Social Engineering Testing

The process of obtaining information from others under false pretenses is, in essence, manipulation. Any attempt to gain entry to a site using a bogus pretext is called penetration. Both processes are a form of what is commonly known as ‘social engineering’. They are based upon the building of an inappropriate trust relationship with individuals and can be used against those within an organization.

Social engineering attacks are either dispersed or direct. Dispersed attacks – also known as ‘mosaic’ attacks –are where one or more people pose as a co-worker, new employee, delivery person or workman, for example, and attempt to collect information from different sources over an extended period.

A directed attack is generally aimed at a specific individual within an organization who has access to valuable information. The social engineer will pose as a business contact at a conference, for example, and may spend some time building a close relationship with the targeted individual before using the trust established to access information.

Social engineering attacks can be either dispersed or direct. Attackers prepare well, learning about an organization’s structure and language in advance.

  • Take advantage of an employee’s poor use of the internet to introduce malware.
  • Use information unwittingly provided by individuals on the internet, particularly on social media.
  • Exploit freely available useful information on organizational websites, such as details on security, personnel, and physical access.
  • Acquiring Information (Company website, Social media, Surveillance, Exploiting the natural tendency of people to assist others, Email)
  • Establishing a relationship (Making a connection, Building a relationship on a false pretext)
  • Exploitation (Manipulation of others, Exploiting personal vulnerabilities or weaknesses in organizational security).

Our Approach

1. Information gathering

A critical phase and often determines the success of the rest of the social engineering campaign. Even when basic information is provided, such as names and emails, more in-depth research on the organization and its departments can be critical to the success of social engineering.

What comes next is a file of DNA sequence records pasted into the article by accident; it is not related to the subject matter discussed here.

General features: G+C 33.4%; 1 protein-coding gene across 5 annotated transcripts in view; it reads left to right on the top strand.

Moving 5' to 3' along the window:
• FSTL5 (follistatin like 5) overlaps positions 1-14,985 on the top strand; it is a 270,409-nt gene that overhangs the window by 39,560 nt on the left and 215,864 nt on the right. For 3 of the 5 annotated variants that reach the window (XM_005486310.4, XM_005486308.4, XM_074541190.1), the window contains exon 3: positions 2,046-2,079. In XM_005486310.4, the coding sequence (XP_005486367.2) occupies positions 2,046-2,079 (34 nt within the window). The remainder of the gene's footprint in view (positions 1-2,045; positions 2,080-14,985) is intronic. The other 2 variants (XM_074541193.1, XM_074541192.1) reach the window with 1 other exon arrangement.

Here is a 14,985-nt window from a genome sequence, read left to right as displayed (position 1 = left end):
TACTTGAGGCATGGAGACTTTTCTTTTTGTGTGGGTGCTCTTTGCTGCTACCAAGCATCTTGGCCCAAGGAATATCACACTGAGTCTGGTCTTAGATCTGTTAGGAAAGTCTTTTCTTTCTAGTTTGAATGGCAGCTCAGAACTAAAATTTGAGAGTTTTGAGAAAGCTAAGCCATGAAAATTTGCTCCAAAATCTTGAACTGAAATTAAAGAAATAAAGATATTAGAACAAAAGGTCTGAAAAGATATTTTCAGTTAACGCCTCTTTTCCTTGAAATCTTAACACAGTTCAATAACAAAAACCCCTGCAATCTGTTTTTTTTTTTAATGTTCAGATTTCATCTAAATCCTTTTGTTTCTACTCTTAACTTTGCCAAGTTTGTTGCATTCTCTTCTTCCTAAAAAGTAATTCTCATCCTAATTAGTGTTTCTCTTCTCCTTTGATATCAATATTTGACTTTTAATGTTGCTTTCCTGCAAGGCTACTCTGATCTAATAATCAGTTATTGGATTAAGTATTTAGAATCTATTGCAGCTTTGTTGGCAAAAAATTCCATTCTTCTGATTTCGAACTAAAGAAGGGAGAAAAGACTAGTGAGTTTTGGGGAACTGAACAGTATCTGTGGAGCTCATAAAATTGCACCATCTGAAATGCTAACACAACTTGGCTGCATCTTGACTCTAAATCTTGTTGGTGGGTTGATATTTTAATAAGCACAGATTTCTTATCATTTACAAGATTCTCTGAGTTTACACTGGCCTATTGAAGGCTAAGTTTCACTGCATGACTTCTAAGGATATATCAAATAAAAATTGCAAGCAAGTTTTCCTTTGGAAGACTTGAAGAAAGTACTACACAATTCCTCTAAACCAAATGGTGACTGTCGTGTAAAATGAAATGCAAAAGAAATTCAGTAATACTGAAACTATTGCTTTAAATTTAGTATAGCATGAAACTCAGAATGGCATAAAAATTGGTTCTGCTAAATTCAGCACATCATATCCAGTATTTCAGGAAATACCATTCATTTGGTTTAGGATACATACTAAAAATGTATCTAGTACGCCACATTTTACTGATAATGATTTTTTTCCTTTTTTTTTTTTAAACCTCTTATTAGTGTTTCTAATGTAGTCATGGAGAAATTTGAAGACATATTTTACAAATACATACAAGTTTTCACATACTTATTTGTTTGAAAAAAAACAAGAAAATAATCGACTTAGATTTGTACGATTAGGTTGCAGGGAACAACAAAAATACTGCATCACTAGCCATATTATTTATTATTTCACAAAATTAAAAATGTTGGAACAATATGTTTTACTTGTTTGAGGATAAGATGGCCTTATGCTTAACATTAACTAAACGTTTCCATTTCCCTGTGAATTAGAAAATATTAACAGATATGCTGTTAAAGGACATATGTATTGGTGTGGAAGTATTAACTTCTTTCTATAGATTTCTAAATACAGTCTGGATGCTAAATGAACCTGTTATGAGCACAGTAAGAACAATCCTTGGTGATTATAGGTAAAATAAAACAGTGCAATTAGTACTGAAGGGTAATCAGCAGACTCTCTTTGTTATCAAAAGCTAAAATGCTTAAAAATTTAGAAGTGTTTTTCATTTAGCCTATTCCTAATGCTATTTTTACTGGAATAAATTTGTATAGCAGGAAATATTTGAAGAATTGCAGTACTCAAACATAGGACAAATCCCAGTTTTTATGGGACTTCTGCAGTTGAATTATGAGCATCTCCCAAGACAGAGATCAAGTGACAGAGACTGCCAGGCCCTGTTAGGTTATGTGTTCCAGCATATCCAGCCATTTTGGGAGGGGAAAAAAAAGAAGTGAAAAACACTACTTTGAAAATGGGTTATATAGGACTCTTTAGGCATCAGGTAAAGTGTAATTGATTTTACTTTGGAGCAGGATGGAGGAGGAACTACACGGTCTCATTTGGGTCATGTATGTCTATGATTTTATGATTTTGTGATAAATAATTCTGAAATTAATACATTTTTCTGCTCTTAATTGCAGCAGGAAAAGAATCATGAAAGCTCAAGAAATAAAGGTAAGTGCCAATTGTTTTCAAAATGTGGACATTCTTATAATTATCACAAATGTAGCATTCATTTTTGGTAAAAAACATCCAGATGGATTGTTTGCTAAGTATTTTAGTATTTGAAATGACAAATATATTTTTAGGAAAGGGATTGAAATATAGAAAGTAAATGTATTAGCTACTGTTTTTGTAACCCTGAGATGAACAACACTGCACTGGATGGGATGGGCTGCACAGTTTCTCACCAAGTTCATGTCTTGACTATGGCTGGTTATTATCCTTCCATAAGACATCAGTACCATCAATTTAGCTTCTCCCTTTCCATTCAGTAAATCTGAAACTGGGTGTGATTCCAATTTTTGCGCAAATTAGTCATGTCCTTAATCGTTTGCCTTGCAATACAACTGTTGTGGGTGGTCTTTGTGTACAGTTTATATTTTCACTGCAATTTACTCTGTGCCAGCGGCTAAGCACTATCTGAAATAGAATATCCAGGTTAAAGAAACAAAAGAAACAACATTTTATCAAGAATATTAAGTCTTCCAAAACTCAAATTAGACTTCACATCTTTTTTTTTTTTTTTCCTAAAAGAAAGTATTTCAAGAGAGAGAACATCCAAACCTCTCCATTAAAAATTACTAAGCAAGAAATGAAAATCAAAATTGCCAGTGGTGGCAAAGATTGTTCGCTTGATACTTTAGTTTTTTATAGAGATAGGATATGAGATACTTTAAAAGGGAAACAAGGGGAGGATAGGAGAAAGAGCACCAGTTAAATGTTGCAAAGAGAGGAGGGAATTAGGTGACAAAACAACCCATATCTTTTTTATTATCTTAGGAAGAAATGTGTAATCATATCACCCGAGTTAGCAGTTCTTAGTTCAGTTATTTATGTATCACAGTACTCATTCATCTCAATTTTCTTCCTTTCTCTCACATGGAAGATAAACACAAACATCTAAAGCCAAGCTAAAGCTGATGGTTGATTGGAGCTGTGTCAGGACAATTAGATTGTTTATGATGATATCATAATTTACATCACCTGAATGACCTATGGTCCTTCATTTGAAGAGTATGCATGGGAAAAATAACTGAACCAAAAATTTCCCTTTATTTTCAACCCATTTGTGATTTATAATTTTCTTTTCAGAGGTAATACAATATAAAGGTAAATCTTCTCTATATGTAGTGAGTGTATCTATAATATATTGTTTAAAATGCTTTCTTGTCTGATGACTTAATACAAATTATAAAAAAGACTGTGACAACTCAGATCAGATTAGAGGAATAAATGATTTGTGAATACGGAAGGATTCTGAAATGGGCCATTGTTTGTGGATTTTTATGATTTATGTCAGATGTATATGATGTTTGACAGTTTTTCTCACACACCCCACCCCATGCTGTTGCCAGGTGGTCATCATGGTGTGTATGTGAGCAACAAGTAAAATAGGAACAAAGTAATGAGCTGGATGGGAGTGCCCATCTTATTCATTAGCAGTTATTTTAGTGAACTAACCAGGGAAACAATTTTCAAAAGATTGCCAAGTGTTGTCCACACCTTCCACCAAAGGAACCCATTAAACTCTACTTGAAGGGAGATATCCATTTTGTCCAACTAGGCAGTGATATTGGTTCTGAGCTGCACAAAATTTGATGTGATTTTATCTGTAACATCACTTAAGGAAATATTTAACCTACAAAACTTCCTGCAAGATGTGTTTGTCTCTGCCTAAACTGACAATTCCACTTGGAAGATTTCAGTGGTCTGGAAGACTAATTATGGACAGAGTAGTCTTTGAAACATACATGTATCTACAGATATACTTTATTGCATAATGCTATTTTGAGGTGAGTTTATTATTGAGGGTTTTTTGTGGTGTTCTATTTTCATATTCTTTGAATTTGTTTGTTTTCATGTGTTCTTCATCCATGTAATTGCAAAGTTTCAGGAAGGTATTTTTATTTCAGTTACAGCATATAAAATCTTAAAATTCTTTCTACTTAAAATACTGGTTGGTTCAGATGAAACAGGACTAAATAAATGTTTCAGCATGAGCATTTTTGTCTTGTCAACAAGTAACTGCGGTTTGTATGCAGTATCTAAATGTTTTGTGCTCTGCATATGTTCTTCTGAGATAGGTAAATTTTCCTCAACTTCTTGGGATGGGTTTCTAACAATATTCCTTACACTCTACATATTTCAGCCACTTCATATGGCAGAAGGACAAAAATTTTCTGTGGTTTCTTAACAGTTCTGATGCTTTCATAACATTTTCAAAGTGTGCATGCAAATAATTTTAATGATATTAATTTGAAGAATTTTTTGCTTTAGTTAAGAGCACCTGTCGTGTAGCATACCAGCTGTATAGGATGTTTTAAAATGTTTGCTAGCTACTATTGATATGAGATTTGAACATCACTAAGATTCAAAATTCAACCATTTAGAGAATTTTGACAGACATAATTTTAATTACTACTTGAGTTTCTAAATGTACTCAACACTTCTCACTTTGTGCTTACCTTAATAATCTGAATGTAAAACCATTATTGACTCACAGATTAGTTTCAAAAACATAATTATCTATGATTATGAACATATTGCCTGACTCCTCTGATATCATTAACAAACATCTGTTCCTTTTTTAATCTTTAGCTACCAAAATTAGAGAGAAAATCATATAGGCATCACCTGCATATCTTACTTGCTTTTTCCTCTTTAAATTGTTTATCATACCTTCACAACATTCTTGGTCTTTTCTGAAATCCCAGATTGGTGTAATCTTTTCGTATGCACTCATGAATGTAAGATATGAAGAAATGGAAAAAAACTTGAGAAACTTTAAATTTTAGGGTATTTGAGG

2. Design pretext scenarios

During this phase, after client and employee enumeration, Pretext scenarios are defined and implemented to falsely impersonate authority resulting in the target trusting and disclosing sensitive information. This information can then be used for malicious attacks. Specific emails are designed to lour targets in the opening, clicking links, responding, or downloading attachments.

3. Engagement

Using the designed pretexting scenarios, we engage with the target audience to assess their security awareness, actions taken, and information disclosed. Depending on the outcome, additional pretexting can be tailored to obtain sensitive information and trust further.

4. Reporting

After the assessment and aggregating test results, a social engineering report is provided, outlining both an executive summary and detailed findings. Remediation and training guides are also provided in resolving the issues identified.
Once the report has been reviewed, a debrief meeting can be scheduled, allowing a walkthrough of the details and answering any questions.

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